Sasaki and Peeps: An Unidentified Flying Object from Outer Space Arrives and Earth Is Under Attack! ~The Extraterrestrial Lifeform That Came to Announce Mankind’s End Appears to Be Dangerously Sensitive~

By Buncololi and Kantoku. Released in Japan as “Sasaki to Pi-chan” by Media Factory. Released in North America by Yen On. Translated by Alice Prowse.

One of the tropes of this series, which is not exactly welcome but I’ve been able to deal with it, is that Sasaki is a main character, in his late 20s/early 30s, who accumulates either underage girls or girls who look like underage girls, some of whom are either in love or dangerously obsessed with him. This is brought home once more in this volume, when he shows up at Hoshizaki’s apartment and her younger sister notes that he now has ANOTHER underage girl with him, and, very sensibly, feels she cannot trust him around her sister. As such, I appreciate Sasaki’s narration spelling out that, even if he’s not explicitly asexual, that he is at least totally uninterested in sex with anyone right now. This is not going to reassure the younger sister, nor is it stopping Elsa from being engaged to him (which happens here), but it at least assures the READER. The author is here to jam pack this story with as many genres as possible, but harem is not near the top.

Picking up where the last book left off, there’s a UFO that the entire world are dealing with, and Sasaki, Hoshizaki and Futarishizuka are assigned to do something about it. As it turns out, a lot of groups have made their way to the alien, and are being quizzed – and then rejected. Unfortunately, thanks to Hoshizaki trying to define the word “lonely”, the alien realizes that she’s suddenly overcome with that feeling, and decides to try to destroy the Earth because she can’t handle it. Fortunately, this does not happen, mostly as the alien (who is basically “robot girl” for the sake of the tropes, and is called Type Twelve) gloms on to both Hoshizaki and Kurosu, the neighbor girl, who are trying to help her make friends and find happiness when she has no concept of such things. Boy, sure hope one of them doesn’t get kidnapped by bad guys, that would ruin everything…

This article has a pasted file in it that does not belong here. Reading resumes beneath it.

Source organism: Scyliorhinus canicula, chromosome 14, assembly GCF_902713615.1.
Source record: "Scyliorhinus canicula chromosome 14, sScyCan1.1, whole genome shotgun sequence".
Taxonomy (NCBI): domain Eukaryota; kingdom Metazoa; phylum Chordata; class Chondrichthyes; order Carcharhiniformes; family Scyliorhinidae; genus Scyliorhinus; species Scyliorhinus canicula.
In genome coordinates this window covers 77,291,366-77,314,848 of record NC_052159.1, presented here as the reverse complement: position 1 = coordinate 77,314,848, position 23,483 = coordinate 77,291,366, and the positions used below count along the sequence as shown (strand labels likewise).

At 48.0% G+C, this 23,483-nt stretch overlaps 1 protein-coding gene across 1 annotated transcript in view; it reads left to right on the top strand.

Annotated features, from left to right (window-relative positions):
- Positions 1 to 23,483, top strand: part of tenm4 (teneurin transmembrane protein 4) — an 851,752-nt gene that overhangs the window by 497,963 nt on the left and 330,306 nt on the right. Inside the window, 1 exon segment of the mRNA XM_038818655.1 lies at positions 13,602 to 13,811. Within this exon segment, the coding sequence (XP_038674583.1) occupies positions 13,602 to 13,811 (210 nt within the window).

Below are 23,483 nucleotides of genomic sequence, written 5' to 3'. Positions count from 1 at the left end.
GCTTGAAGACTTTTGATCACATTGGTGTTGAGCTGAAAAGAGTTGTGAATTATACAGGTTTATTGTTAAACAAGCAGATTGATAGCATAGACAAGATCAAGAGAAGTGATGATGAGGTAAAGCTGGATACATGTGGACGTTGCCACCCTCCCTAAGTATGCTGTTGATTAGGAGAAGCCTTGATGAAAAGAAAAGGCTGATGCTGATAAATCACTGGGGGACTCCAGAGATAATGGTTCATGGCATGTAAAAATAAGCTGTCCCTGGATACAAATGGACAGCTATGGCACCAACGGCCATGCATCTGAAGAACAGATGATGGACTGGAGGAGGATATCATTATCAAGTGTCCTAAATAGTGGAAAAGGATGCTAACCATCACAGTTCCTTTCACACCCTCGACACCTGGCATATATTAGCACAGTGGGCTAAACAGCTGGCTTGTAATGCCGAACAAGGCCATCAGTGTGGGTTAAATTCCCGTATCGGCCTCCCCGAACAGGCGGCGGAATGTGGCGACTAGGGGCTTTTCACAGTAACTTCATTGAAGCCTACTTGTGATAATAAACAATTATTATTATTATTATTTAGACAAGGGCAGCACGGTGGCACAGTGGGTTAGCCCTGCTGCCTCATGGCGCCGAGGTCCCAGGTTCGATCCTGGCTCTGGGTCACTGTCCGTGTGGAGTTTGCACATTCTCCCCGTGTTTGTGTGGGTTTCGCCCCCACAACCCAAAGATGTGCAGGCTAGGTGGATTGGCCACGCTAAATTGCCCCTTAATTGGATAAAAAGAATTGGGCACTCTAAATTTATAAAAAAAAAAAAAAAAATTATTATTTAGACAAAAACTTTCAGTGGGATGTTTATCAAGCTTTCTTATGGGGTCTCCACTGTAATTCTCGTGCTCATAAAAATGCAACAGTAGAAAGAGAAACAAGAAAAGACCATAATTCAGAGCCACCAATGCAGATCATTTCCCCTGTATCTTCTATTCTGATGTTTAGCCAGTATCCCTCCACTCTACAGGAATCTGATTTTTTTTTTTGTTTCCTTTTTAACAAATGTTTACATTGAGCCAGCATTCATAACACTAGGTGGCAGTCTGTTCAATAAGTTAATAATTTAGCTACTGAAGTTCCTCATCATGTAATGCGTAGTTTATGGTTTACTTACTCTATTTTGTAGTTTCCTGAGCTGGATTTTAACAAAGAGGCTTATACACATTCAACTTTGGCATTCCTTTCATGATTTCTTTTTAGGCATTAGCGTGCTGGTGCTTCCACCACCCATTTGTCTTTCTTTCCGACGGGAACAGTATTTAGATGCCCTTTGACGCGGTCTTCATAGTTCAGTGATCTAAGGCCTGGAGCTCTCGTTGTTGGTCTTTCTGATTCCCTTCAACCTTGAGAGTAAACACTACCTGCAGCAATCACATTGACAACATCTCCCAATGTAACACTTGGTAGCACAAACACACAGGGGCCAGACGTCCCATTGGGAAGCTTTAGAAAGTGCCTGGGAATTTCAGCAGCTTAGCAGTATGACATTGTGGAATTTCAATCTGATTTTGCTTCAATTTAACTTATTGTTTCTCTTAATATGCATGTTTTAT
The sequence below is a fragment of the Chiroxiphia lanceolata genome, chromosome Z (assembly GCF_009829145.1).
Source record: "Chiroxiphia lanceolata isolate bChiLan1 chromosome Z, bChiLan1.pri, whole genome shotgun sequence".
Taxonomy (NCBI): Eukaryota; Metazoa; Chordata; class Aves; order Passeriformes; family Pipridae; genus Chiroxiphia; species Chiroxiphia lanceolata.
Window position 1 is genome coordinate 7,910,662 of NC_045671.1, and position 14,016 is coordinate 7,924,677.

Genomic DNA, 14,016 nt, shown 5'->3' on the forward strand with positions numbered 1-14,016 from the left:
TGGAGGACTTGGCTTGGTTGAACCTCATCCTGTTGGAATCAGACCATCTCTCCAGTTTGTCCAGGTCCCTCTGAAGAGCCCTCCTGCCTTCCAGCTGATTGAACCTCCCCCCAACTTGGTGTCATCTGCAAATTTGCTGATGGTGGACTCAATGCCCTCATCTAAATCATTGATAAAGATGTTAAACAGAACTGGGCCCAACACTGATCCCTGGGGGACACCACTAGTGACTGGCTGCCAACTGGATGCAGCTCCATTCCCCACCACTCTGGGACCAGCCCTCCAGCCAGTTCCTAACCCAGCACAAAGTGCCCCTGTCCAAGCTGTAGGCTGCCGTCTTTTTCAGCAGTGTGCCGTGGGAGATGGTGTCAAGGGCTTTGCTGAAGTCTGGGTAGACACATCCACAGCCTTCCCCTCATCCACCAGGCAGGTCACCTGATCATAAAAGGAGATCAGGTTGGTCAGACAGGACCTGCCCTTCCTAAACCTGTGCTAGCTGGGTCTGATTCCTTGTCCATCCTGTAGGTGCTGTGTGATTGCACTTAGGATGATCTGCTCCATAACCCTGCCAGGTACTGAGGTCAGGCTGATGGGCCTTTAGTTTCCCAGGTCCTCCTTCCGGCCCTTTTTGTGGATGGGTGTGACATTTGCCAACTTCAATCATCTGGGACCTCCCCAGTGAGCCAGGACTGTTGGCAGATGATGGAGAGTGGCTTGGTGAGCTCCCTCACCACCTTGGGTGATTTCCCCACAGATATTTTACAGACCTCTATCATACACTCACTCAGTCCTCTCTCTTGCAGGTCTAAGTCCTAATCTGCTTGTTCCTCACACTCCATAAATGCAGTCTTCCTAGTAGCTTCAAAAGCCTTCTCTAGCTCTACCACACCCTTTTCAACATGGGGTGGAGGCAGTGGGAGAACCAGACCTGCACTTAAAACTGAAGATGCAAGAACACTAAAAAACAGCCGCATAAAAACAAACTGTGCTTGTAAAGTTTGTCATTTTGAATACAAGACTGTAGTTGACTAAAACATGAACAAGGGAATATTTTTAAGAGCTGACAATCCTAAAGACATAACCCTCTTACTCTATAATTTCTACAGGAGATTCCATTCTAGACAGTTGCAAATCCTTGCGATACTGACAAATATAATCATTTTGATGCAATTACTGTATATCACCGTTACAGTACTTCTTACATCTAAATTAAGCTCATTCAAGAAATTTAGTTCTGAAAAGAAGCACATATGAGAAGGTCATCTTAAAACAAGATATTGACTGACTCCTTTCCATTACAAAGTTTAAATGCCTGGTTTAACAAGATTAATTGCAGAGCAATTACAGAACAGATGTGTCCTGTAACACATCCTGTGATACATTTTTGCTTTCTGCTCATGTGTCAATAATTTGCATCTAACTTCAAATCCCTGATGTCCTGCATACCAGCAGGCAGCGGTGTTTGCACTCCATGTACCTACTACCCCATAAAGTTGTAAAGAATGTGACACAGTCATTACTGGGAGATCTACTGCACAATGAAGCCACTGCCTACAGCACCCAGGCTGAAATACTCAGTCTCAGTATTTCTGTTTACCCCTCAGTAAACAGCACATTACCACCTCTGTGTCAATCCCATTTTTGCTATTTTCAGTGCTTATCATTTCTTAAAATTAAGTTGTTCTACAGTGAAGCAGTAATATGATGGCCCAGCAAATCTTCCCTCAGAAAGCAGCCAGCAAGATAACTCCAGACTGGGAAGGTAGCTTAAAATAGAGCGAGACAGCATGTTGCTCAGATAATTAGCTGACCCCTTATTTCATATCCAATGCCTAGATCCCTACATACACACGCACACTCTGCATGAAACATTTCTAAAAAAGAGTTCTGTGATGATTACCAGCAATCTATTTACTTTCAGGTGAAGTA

Since my last review, we’ve had the anime of Sasaki and Peeps, and it was… OK, I guess. It’s getting a second series, though that’s mostly out of necessity given the nature of the plot. One complaint I saw was that the neighbor girl was pointless, and, well, yeah, none of her stuff becomes relevant till Book 3, so of course she is. Because Sasaki and Peeps is a genre mashup, in general the more genres it mashes the better. And this volume has almost everything, with the fantasy isekai aspect being the only one getting short shrift here. Alien robot girl searching for emotions and super powerful is not the most original of ideas, but originality is the opposite of what this series needs. Everyone gets to do cool things. Futarishizuka gets to be an adorable asshole. Hoshizaki is tsundere. Neighbor Girl (look, he doesn’t call her Kurosu so why should I?) is still terrible at social interaction. Sasaki is a bit of a narrative blank (Futarishizuka calls him “flaccid”, which, ouch), but I can deal with it. We want to see what crazy thing will happen next. That’s that point of the series.

Next time we might see the “island cut off from communication” trope, which should be fun. Till then, enjoy all the cute girls and be reassured Sasaki has no interest in any of them.

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